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Sigal Tifferet

Senior Lecturer, Ruppin Academic Center


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Can people who deny science be educated? How?

Some of my undergraduate students deny scientific research with the following claims: (1) my experience shows otherwise, (2) scientific results are always changing, (3) each person has his own truth.
Is there a way to change their way of thinking, or should it be treated as a belief, similar to religion which is unfalsifiable?
If it is subject to change, how would you go about achieving that change?
Please do not answer the question "Should people who deny science be educated?", that is a different issue.


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    Feb 16 2011: People who deny science can only be educated if they stop denying science. If they stick with it long enough, have good educators, and personally experience science, then it seems impossible for one to deny science. The problem might be in the "stiffness" of current education systems and the inaccessibility of science. Call it a light bulb moment, but I find it hard to believe that someone would really be able to make an educated decision to deny science.

    It seems as though most undergraduate students who deny science do so in accordance to claim (1). The problem with this seems to be that these students think that they know everything (or at least most things), and these things have been 'proven,' whether it be by science or personal experience. In that, I'm saying they haven't been humbled by the amount of information that we don't know, but are always trying to discover.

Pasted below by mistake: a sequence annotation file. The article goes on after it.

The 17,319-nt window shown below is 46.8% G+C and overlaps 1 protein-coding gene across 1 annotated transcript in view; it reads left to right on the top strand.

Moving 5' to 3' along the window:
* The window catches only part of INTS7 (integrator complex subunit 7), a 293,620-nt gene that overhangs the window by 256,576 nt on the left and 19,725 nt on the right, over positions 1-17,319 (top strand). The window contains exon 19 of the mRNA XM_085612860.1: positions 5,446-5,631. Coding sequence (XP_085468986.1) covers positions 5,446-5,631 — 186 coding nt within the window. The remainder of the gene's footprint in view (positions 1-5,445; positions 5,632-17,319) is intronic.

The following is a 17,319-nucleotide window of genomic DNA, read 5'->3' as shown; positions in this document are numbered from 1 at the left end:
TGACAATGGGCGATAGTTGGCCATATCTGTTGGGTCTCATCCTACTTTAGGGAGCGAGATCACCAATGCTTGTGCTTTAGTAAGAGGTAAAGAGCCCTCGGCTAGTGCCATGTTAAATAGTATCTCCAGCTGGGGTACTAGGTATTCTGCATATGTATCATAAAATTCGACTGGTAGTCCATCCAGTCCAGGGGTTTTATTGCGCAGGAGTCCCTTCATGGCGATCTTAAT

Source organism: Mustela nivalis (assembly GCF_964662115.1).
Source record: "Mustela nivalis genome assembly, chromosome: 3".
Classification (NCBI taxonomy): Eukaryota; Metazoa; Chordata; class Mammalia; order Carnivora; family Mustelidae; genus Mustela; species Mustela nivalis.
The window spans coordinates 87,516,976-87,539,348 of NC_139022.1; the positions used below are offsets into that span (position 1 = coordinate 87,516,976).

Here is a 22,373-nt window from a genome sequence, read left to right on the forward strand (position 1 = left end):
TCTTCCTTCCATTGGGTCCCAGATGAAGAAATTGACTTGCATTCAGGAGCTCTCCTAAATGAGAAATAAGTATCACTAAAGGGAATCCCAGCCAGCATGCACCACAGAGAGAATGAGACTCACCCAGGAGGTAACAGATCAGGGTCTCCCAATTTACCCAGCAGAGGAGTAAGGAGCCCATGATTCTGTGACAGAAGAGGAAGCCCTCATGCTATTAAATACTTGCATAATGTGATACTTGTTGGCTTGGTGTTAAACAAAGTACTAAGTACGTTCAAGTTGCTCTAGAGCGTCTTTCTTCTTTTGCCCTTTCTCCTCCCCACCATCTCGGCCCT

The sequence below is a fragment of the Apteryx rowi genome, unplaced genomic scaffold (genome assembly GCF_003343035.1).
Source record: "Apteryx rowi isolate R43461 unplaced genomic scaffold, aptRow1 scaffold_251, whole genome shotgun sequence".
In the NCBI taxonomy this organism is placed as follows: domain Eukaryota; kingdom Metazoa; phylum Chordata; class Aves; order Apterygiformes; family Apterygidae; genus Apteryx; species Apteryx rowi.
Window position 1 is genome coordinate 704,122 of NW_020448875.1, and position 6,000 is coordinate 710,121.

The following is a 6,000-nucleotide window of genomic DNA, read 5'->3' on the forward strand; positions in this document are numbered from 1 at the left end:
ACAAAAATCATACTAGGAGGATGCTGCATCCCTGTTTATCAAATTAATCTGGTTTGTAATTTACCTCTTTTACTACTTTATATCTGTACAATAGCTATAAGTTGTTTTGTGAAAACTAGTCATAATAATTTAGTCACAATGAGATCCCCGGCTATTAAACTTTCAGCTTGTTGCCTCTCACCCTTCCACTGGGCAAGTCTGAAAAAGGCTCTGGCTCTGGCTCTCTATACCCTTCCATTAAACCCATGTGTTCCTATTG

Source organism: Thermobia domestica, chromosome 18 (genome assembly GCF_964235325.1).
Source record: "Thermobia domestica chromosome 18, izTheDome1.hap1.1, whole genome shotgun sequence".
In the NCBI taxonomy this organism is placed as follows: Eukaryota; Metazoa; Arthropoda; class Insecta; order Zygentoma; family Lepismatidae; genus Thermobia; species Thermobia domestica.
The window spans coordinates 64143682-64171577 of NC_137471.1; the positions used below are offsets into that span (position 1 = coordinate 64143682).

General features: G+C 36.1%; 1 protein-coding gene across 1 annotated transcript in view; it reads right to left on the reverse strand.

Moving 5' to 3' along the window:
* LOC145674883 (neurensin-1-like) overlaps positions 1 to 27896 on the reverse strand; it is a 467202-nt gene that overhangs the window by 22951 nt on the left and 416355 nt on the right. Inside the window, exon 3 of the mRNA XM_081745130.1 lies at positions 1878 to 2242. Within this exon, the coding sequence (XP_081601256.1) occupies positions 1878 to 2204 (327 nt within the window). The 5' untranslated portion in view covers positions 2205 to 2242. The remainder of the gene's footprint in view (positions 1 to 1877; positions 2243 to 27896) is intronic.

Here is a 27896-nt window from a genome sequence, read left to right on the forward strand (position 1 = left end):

The only way to combat it? Education and truth (or Truth?). There are some things we do know, some we don't, but as was said earlier, each scientific discovery is an incremental step towards what is correct/true/right. This relates to claim (2), but also draws on what many scientists are taught in training: A "good" hypothesis is one that is (in one way) falsifiable. At the core, scientists develop an idea to test it, not to push an agenda (not mentioning problems with current science - sticking with the idea of research). If we present science as infallible, then one erroneous claim (even if taken out of context) can shatter the whole establishment. Remember, the Titanic was "unsinkable."

    The fact that science is changing is what makes it exciting. There's a place for everyone in research due to this. Who isn't excited by discovery? Unlike other fields (ie religion) we're not beating the same stories and "facts" into oblivion. Rather, we're developing new explanations that are better and can even be improved upon.

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